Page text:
- Collaborative approach by industry partners to increase awareness about the importance of advance care planning
- Less than 10 per cent of Western Australian adults have completed an Advance Care Plan
Adult Western Australians are being encouraged to complete an Advance Care Plan, to ensure their wishes, in the event of an illness or death, are known.
Less than 10 per cent of Western Australian adults are known to have completed an Advance Care Plan, meaning many families may be left to make difficult decisions in a crisis moment or negotiate paperwork that could be completed in advance.
Furthermore, according to research by Palliative Care Australia (2014), while 82 per cent of the population say it is important to have plans in place should anything unfortunate happen, only 50 per cent have spoken with their partner about their wishes, 25 per cent have spoken with their children and only 10 per cent have spoken with their doctor.
To increase the number of people who complete an Advance Care Plan, industry stakeholders will launch a collaborative campaign in 2018.
Announced as part of National Advance Care Planning Week (April 16-22), the campaign will be developed over the coming months in careful consultation with community groups. The objective will be to increase awareness of the need to have end-of-life discussions, and remove the stigma around these conversations and decisions which may include:
- Organ and tissue donation;
- Enduring Power of Guardianship;
- Enduring Power of Attorney;
- An Advanced Health Directive; and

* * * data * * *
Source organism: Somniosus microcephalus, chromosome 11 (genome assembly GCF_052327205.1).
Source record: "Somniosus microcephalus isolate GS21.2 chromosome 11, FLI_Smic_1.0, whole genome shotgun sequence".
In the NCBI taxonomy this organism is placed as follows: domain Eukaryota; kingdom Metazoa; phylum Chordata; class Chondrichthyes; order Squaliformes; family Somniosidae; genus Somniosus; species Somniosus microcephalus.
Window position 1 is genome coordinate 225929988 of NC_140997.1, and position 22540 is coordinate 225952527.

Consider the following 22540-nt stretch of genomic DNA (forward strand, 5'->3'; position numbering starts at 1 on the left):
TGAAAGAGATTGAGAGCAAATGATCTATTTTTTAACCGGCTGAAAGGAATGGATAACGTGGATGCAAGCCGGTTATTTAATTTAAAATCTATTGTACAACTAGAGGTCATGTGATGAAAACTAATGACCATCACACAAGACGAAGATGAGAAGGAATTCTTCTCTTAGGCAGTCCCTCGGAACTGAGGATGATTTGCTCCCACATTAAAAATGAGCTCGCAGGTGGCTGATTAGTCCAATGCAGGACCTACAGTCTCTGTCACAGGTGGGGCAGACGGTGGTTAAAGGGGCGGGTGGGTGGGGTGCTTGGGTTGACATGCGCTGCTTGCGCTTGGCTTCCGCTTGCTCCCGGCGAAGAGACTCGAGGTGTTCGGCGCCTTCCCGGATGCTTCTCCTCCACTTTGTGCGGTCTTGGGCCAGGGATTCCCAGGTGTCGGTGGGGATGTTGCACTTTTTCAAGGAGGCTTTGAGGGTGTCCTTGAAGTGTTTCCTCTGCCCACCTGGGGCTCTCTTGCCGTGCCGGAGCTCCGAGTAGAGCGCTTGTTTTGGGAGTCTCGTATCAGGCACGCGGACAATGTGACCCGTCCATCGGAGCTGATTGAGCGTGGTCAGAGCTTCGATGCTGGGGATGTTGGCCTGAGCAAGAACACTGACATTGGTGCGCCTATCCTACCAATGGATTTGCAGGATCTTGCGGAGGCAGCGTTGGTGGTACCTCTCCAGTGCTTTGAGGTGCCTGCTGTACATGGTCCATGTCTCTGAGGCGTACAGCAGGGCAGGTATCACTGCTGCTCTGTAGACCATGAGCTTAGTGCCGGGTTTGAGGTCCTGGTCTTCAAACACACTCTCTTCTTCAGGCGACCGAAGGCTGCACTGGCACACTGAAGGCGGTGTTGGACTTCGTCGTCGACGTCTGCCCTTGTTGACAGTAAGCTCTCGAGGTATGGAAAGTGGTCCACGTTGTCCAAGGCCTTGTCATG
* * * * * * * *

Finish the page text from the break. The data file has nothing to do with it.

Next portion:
- Understanding treatment choices and palliative care options available based on your condition.
The campaign will be funded by Bethesda Health Care, Cancer Council WA, HBF, Carers WA, St John of God Hospitals, Rural Health West, Silver Chain, Brightwater, Alzheimers WA and Health Consumers Council, with support from the Department of Health.
Palliative Care WA is also providing half-day workshops throughout 2018 to enable people to learn about Advance Care Planning and to have their questions answered. For information on workshop availability, contact http://www.palliativecarewa.asn.au or call 1300 551 704.
Comments attributed to Health Minister Roger Cook:
"The thought of planning the last stages of your life can be a daunting and confronting task for many people, and one many would rather not have.
"However, as illness and death are not age discriminatory, conversations around the last stage of life are sensible for all adults - ensuring your wishes are known and respected, and therefore reducing the burden on your family during difficult times.
"This collaborative approach from industry partners will increase the understanding of what Advance Care Planning is, and engage people to think about their future.
"I encourage more Western Australians to be pragmatic in their approach to illness and death, and to ensure their voice in decisions about them is known and heard."
Minister's office - 6552 6500